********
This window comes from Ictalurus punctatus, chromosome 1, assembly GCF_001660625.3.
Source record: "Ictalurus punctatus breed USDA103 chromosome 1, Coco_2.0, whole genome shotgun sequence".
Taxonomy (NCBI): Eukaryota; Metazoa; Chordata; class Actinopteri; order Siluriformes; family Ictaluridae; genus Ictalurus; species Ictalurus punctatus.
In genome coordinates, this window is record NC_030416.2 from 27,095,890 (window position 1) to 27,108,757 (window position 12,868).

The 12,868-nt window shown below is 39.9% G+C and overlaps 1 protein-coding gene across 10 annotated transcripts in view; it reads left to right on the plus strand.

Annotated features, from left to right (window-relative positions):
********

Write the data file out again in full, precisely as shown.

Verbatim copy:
This window comes from Ictalurus punctatus, chromosome 1, assembly GCF_001660625.3.
Source record: "Ictalurus punctatus breed USDA103 chromosome 1, Coco_2.0, whole genome shotgun sequence".
Taxonomy (NCBI): Eukaryota; Metazoa; Chordata; class Actinopteri; order Siluriformes; family Ictaluridae; genus Ictalurus; species Ictalurus punctatus.
In genome coordinates, this window is record NC_030416.2 from 27,095,890 (window position 1) to 27,108,757 (window position 12,868).

The 12,868-nt window shown below is 39.9% G+C and overlaps 1 protein-coding gene across 10 annotated transcripts in view; it reads left to right on the plus strand.

Annotated features, from left to right (window-relative positions):